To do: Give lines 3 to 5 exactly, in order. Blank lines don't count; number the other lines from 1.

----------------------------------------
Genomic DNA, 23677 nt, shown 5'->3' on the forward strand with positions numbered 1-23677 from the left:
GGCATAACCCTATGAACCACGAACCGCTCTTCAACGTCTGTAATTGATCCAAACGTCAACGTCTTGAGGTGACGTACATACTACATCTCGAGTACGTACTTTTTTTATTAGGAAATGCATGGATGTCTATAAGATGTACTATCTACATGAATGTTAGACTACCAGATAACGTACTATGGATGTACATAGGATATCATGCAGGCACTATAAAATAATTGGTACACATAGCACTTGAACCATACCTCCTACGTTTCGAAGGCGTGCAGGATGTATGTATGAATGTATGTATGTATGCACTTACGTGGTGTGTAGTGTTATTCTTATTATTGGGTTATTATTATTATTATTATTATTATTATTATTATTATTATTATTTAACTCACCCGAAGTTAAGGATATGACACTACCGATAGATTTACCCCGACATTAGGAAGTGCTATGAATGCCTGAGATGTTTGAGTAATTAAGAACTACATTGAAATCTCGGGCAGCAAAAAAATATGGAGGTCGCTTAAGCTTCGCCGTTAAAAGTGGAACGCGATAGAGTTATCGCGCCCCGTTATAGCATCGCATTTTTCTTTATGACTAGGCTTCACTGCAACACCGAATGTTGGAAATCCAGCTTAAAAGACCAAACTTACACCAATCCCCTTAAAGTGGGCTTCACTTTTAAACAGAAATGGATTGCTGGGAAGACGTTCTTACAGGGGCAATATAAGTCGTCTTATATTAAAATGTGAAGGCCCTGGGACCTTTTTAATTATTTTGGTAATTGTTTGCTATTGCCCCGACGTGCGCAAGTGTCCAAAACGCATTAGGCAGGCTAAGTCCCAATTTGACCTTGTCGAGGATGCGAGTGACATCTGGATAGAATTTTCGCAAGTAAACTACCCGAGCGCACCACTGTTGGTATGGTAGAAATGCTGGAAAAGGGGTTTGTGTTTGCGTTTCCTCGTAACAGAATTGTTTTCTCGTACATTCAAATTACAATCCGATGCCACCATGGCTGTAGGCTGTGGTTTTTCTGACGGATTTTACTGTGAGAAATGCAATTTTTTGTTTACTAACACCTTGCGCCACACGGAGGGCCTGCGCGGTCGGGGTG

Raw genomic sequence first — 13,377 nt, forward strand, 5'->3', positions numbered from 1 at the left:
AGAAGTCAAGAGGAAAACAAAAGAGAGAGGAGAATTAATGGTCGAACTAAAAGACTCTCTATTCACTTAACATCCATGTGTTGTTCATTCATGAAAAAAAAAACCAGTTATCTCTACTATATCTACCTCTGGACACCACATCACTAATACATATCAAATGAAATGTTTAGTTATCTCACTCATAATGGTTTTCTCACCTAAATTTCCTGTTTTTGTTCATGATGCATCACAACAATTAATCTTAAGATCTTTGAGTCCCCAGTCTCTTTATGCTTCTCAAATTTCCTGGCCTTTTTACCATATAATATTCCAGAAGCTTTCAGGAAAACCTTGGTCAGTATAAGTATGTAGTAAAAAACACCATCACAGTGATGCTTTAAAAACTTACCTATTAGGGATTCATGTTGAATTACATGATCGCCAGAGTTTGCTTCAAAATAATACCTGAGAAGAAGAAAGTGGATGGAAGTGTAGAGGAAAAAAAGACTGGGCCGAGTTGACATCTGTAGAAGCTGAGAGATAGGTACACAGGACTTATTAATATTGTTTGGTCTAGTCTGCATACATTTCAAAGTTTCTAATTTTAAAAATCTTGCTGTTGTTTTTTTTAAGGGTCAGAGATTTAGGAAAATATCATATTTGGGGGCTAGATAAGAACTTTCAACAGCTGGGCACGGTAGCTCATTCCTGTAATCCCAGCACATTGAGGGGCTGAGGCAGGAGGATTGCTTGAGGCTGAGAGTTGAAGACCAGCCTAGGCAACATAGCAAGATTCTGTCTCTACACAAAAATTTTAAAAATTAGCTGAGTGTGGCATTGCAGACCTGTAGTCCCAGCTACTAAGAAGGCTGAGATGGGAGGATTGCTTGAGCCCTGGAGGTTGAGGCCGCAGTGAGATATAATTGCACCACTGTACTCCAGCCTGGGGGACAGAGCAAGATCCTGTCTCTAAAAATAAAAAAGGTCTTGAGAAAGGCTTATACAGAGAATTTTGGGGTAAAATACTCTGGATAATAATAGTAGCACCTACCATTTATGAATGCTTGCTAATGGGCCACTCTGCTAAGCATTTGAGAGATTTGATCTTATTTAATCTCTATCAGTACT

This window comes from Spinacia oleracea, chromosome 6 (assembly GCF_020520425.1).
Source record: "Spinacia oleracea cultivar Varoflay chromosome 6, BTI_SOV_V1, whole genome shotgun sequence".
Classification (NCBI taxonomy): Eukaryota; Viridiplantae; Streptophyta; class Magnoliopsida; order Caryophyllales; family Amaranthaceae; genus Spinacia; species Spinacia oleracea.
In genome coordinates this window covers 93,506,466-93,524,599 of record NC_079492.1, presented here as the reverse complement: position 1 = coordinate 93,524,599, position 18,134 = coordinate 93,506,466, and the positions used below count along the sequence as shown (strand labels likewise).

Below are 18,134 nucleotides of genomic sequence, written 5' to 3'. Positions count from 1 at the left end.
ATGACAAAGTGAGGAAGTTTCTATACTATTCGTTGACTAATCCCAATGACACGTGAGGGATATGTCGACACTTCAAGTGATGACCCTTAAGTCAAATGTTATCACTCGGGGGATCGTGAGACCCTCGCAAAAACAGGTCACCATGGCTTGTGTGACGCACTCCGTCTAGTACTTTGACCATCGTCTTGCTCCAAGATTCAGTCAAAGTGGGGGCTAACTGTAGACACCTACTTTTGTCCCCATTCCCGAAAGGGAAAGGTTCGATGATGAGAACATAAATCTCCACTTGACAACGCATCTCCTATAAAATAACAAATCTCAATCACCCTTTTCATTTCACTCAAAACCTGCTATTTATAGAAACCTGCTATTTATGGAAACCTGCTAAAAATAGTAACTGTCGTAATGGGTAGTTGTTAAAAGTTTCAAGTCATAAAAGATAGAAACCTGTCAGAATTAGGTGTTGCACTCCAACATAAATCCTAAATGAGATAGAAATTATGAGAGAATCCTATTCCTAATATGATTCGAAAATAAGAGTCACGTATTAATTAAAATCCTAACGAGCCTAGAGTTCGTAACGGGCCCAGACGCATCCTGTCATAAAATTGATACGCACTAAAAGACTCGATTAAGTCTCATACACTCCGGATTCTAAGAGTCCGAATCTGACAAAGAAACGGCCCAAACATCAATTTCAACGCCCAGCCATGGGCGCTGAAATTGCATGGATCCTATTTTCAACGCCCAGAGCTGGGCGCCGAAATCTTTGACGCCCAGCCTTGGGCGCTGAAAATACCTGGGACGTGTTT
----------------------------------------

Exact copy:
Raw genomic sequence first — 13,377 nt, forward strand, 5'->3', positions numbered from 1 at the left:
AGAAGTCAAGAGGAAAACAAAAGAGAGAGGAGAATTAATGGTCGAACTAAAAGACTCTCTATTCACTTAACATCCATGTGTTGTTCATTCATGAAAAAAAAAACCAGTTATCTCTACTATATCTACCTCTGGACACCACATCACTAATACATATCAAATGAAATGTTTAGTTATCTCACTCATAATGGTTTTCTCACCTAAATTTCCTGTTTTTGTTCATGATGCATCACAACAATTAATCTTAAGATCTTTGAGTCCCCAGTCTCTTTATGCTTCTCAAATTTCCTGGCCTTTTTACCATATAATATTCCAGAAGCTTTCAGGAAAACCTTGGTCAGTATAAGTATGTAGTAAAAAACACCATCACAGTGATGCTTTAAAAACTTACCTATTAGGGATTCATGTTGAATTACATGATCGCCAGAGTTTGCTTCAAAATAATACCTGAGAAGAAGAAAGTGGATGGAAGTGTAGAGGAAAAAAAGACTGGGCCGAGTTGACATCTGTAGAAGCTGAGAGATAGGTACACAGGACTTATTAATATTGTTTGGTCTAGTCTGCATACATTTCAAAGTTTCTAATTTTAAAAATCTTGCTGTTGTTTTTTTTAAGGGTCAGAGATTTAGGAAAATATCATATTTGGGGGCTAGATAAGAACTTTCAACAGCTGGGCACGGTAGCTCATTCCTGTAATCCCAGCACATTGAGGGGCTGAGGCAGGAGGATTGCTTGAGGCTGAGAGTTGAAGACCAGCCTAGGCAACATAGCAAGATTCTGTCTCTACACAAAAATTTTAAAAATTAGCTGAGTGTGGCATTGCAGACCTGTAGTCCCAGCTACTAAGAAGGCTGAGATGGGAGGATTGCTTGAGCCCTGGAGGTTGAGGCCGCAGTGAGATATAATTGCACCACTGTACTCCAGCCTGGGGGACAGAGCAAGATCCTGTCTCTAAAAATAAAAAAGGTCTTGAGAAAGGCTTATACAGAGAATTTTGGGGTAAAATACTCTGGATAATAATAGTAGCACCTACCATTTATGAATGCTTGCTAATGGGCCACTCTGCTAAGCATTTGAGAGATTTGATCTTATTTAATCTCTATCAGTACT

This window comes from Spinacia oleracea, chromosome 6 (assembly GCF_020520425.1).